Recently, you might have heard us discuss how we think that leasing agents are significantly less incentivised at the individual level here in the UK than they are in many other real estate markets around the globe. For example, Mike led the discussion that saw 160 Aldersgate leased to DLA Piper for 20 years at £11 million per year (£220 million lifetime lease value). For our investors, this was a game changing deal, and Castleforge was rewarded commensurately. However, we estimate that the leasing agent personally responsible for landing this mammoth of a deal would, in the UK, have seen her bonus affected by less than 1/10th of 1% of the total lifetime value – or less than £200,000. This, we believe, leads to an agency business model that encourages senior leasing agents to have as many plates spinning as possible, with as many different buildings and clients as possible, rather than focusing on one particular instruction, client or building at any given time.
The UK agency community argues that this relatively low pay structure does not affect its focus, but we beg to differ. And although previously it was difficult to find counter examples to compare to this market standard, a recent development in the serviced office market allows us to offer up the following into the record as Exhibit A.
Consider the case of a large UK public utility provider that took a new lease for 200 desks in a London WeWork building, having been stolen from a competitive serviced office provider. Funnily, it wasn’t the considerable incentive package that surprised us: a short commitment commanded as large as a 35-50% discount to the incoming tenant off the market desk rate for the area. We already know of the intense competition between serviced office providers for landing major corporates that has led to, in many cases, 50% discounts on all-in occupational costs. What shocked us was the fee that we understand was paid to the leasing agent who brought the tenant to WeWork: a cool £1 million, which represented a huge portion of the secured desk revenue.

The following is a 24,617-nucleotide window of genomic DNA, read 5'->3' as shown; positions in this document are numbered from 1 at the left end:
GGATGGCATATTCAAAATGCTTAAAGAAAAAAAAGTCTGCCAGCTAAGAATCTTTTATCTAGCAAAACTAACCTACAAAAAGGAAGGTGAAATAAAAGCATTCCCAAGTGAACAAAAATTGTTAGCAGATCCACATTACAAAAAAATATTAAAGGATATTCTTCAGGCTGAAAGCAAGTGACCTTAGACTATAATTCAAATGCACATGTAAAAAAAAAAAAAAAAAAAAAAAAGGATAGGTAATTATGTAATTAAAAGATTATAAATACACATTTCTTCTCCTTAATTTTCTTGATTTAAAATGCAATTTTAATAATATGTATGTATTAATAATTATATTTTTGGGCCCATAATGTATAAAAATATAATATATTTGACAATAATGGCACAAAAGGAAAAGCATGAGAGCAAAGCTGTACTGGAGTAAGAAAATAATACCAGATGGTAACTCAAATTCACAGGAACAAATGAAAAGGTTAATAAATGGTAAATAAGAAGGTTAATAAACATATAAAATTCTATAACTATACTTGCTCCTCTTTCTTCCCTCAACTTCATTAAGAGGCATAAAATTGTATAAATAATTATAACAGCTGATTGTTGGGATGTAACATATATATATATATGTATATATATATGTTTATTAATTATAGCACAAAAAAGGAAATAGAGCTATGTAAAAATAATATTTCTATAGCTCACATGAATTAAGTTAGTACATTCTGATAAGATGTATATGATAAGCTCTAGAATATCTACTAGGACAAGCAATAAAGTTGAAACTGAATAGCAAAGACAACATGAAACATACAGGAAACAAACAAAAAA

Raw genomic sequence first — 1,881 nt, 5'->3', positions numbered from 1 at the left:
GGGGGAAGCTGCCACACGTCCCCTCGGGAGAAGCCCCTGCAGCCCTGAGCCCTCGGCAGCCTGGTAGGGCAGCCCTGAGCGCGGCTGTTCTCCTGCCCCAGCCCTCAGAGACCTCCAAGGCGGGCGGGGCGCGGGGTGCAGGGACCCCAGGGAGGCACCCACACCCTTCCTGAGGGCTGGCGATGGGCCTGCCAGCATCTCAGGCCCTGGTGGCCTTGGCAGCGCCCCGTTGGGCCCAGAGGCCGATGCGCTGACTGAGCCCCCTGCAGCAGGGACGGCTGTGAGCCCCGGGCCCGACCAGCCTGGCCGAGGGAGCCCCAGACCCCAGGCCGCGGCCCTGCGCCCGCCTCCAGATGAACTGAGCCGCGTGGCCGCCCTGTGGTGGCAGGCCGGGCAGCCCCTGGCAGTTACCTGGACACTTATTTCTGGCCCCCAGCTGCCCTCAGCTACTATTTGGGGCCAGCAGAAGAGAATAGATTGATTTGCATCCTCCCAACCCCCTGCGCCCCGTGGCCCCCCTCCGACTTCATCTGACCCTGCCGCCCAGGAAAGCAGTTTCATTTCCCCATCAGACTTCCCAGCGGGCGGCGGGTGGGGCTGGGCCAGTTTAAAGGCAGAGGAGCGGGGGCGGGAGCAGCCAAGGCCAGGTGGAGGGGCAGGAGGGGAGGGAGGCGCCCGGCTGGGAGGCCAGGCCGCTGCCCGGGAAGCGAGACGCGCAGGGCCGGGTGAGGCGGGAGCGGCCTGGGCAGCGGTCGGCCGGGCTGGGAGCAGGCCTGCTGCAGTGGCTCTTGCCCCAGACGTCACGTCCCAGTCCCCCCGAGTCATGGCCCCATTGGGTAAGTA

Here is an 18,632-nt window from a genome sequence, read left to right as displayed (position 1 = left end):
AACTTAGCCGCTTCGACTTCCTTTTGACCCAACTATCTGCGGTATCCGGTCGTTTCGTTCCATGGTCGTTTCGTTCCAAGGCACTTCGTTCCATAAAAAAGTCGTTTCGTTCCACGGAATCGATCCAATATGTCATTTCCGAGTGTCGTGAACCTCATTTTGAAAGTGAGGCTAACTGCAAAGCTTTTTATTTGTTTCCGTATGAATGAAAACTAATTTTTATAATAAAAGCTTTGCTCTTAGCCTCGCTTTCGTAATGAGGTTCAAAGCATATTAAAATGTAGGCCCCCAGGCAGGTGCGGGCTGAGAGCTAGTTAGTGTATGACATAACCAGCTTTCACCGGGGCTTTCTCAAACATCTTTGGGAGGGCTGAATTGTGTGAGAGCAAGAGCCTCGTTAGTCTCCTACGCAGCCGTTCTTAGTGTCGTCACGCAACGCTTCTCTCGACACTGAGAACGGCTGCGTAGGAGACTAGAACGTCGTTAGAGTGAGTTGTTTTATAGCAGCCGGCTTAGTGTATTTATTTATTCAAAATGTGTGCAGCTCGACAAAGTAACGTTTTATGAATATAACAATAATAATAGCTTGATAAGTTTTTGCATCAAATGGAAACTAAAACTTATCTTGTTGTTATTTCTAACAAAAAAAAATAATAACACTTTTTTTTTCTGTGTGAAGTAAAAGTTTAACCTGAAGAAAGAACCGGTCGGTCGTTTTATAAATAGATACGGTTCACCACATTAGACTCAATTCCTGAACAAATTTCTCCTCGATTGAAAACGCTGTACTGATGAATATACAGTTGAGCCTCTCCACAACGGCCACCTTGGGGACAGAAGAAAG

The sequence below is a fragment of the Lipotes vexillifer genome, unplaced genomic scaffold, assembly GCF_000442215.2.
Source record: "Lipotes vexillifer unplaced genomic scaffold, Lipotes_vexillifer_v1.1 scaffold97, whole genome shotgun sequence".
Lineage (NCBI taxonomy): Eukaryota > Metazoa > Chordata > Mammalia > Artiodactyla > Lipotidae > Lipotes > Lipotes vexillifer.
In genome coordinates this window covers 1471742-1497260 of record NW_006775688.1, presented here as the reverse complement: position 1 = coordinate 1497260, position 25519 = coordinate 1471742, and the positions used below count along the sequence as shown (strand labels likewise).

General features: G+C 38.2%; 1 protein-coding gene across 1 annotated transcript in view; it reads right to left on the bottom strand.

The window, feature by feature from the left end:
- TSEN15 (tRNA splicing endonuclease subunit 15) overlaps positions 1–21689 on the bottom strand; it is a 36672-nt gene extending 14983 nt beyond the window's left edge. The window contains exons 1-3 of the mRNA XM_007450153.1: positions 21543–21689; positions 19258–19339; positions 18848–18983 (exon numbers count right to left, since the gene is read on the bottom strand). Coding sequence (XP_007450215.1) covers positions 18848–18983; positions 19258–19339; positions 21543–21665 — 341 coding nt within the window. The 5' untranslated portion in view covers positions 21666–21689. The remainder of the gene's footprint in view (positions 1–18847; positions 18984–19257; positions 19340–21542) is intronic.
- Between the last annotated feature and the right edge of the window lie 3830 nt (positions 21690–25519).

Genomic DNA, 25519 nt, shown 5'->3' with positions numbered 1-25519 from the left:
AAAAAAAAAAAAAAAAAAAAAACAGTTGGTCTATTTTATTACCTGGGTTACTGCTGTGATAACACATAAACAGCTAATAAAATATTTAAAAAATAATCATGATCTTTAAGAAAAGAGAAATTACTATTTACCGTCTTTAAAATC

By way of comparison, on an equivalent 10-year, 16,000 square foot commercial lease (about 200 desks even at high density) at a healthy £60 per square foot, one would typically expect to pay an agency around 15% of the first year’s headline rent: in this case, about £145,000. So, serviced office providers are now paying agencies some seven times the traditional market fee for a comparable office space needed to satisfy a tenant on a traditional commercial lease – and all for a lease commitment significantly less than a more typical 10-year term. Nor is this example unique. WeWork seems to be not only buying market share through tenant incentives accruing directly to the corporate occupier, but is now also buying agent loyalty through vastly higher agency fees. Word on the street is that some agents are guiding their clients first to large serviced offices before opening up the requirement to more traditional landlord availability.
By the way, we are not accusing anyone of foul play! Businesses should be free to negotiate whatever fee structure they like, of course. But we are pointing out that this is an exceptional (and, potentially commercially unsustainable) practice, made particularly effective by a relatively low payment structure for agencies in the UK combined with WeWork’s powerful degree of funding.
Indeed, the fees being paid to agents by all of London’s serviced office community are so high that most major agencies now have specialist serviced office leasing departments. Further, we hear from agents themselves the pay is so lucrative in these departments that they are attracting their agencies’ best and the brightest. We reiterate: incentives matter.